Budget cap: why Red Bull didn’t spend so much – F1 Team – Formula 1

The Miami GP saw the second consecutive victory of Max Verstappen and of Red Bull, the third this season also counting the success gained in Jeddah. The reigning world champion and the Austrian team are still in second place in their respective drivers and constructors standings, but in the trip to Florida they overtook Charles Leclerc and Ferrari in the number of championship wins. A first sign that the wind is changing, after the Maranello team dominated the first three races of the year, collecting two wins, one double and five podiums overall. After the first American race of the season, in which the RB18 seemed overall more competitive and faster than the F1-75 despite the all-red front row in qualifying, there was a lot of talk about updates and budget chap.

The dominant thought is that the ‘bulls’, worried by their poor reliability and by the almost perfect Ferrari since the beginning of 2022, have decided to invest heavily in developments for their car. A strategy that could, however, penalize them in the long term, precisely because of the risk of reaching the limit imposed by the ceiling on expenses before the Cavallino. In reality from the Netherlands, which thanks to Verstappen’s presence are always very attentive to what happens at Red Bull, a very different reality. As evidenced by Erik van Haren, journalist of the De Telegraafthe Milton Keynes team would in fact have contained costs even more so far than the Scuderia.

There are several interesting topics, starting with the actual amount of the budget cap: the millions of dollars that can be spent are in fact 142, not 140. The 140 million are calculated over 21 tenders; for the two additional races that bring the calendar to 23 GPs, an extra million per race is ‘granted’. If ‘only’ 22 GPs were contested, the limit would drop to 141. Red Bull has so far brought minor updates, strategically targeted and – above all – already planned at the beginning of the year. He is therefore not rushing the times, quite the contrary. The biggest upgrades should come after the summer. Christian Horner’s team has rather concentrated on lightening their car. Plus the team is trying to save ‘cutting’ on other areas: for example, fewer spare components are brought to each GP. If before each piece of a car could have three or four parts, now it has come down to one.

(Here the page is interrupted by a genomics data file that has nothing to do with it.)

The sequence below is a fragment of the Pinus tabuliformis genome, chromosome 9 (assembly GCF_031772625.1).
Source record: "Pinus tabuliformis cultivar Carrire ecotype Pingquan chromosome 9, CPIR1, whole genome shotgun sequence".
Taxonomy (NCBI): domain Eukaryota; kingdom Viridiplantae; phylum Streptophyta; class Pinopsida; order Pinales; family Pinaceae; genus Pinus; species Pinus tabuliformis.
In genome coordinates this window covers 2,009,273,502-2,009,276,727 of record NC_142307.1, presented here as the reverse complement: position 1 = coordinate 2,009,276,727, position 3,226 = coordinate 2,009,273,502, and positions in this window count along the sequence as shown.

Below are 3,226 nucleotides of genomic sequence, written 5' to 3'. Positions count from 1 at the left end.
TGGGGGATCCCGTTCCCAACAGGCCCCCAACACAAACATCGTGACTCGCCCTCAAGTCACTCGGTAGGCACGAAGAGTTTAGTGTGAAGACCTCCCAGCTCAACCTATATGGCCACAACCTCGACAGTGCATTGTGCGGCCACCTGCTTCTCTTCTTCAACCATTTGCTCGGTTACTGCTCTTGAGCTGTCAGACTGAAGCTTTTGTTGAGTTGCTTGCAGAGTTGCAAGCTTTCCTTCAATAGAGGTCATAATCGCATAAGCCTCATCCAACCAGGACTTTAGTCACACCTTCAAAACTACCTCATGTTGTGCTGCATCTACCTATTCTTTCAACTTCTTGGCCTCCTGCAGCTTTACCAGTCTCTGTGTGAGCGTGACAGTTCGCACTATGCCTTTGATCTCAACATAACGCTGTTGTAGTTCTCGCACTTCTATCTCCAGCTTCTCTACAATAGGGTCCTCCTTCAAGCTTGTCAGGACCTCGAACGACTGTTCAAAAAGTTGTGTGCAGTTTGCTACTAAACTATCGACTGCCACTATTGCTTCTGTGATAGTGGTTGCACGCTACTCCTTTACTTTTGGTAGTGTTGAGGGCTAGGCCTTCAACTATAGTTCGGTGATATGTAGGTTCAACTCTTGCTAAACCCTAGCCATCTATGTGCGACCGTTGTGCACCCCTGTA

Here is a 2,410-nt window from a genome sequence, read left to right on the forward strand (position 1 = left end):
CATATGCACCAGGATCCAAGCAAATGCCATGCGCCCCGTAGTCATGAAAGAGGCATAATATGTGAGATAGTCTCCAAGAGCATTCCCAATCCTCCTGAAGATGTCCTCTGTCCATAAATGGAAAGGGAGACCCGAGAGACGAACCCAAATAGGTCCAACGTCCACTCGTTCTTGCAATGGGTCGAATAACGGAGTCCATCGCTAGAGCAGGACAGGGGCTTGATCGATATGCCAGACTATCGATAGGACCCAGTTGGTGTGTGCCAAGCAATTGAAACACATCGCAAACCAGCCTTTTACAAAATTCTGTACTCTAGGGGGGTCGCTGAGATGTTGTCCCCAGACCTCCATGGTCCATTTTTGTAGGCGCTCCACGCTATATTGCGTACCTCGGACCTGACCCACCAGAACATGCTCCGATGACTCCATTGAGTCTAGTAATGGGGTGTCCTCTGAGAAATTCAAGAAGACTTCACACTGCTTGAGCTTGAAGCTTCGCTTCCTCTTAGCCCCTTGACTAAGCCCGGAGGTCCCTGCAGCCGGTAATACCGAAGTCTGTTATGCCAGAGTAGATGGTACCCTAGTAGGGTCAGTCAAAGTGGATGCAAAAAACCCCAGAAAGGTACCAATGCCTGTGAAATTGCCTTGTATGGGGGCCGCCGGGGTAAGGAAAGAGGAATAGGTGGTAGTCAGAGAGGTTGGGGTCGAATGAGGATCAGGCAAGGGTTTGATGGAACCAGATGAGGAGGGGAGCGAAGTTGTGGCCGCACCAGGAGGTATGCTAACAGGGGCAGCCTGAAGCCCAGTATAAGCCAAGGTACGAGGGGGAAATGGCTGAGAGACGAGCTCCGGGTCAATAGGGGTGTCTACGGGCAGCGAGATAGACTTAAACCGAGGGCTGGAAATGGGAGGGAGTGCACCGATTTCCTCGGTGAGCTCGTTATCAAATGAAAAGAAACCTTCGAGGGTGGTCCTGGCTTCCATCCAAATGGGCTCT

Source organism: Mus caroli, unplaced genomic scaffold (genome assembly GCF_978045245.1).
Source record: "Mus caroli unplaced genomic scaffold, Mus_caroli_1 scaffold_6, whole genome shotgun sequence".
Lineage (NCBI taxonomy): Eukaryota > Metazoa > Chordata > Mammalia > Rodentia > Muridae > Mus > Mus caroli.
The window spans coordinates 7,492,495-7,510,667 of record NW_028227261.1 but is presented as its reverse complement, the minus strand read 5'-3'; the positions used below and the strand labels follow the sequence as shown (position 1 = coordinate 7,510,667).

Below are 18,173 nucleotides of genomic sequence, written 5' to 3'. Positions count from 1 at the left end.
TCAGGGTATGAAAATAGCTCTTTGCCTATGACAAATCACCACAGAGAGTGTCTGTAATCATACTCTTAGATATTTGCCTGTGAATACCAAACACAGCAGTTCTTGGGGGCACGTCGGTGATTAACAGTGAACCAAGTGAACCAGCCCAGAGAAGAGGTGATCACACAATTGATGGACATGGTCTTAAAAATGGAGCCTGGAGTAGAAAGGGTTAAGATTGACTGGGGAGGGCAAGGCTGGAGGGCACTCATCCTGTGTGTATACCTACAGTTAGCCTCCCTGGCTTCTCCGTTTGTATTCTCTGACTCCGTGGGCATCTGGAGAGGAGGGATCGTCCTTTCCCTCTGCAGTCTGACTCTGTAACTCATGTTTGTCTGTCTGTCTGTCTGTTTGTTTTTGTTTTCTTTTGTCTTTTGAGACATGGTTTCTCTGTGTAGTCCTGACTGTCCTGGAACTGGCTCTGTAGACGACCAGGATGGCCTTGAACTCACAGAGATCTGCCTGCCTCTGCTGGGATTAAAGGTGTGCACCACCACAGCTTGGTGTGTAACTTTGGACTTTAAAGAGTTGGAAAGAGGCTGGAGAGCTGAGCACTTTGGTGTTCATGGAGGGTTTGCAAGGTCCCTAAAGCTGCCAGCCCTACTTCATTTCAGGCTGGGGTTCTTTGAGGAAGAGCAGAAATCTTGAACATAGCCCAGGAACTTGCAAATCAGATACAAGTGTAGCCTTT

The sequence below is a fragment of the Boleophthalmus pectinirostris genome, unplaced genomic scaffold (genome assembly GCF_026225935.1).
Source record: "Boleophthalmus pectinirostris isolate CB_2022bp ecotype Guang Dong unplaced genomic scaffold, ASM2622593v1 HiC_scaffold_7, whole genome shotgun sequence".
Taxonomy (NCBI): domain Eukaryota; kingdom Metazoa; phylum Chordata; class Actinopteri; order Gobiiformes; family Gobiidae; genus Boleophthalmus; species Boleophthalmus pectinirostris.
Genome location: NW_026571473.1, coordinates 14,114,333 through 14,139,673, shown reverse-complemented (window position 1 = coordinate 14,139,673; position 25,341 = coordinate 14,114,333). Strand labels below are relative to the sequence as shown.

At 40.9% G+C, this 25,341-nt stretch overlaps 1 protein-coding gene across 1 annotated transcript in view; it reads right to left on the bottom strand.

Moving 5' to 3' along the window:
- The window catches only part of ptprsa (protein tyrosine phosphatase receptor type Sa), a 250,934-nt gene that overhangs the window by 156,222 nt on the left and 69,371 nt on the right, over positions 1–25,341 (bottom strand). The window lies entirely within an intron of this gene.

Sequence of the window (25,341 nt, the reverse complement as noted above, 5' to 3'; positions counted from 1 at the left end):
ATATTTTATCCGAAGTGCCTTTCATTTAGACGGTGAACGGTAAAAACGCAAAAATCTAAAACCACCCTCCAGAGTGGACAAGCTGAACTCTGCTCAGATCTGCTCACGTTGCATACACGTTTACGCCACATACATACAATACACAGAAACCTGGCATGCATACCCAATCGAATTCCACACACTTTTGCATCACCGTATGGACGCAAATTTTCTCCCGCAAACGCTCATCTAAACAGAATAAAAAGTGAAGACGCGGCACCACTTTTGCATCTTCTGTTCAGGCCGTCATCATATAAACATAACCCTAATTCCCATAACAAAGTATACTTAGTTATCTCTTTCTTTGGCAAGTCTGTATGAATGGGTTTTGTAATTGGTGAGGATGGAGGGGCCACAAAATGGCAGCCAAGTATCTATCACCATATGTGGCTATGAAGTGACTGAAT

The staff traveling the world with the team has also been reduced. The number of employees who remain working in the factory in England also during the race weekend has increased. This avoids burdening the team’s budget excessively. Finally, in comparison with Ferrari, it should be reported as i various incidents involving Carlos Sainz in this first part of the season, both in practice and in the race, they were decidedly more expensive than the reliability problems suffered by Verstappen and Perez. The latter in fact concerned the fuel system and fuel and are relatively cheap to fix. The situation at Red Bull does not therefore appear to be critical from the point of view of the management of the available economic resources.



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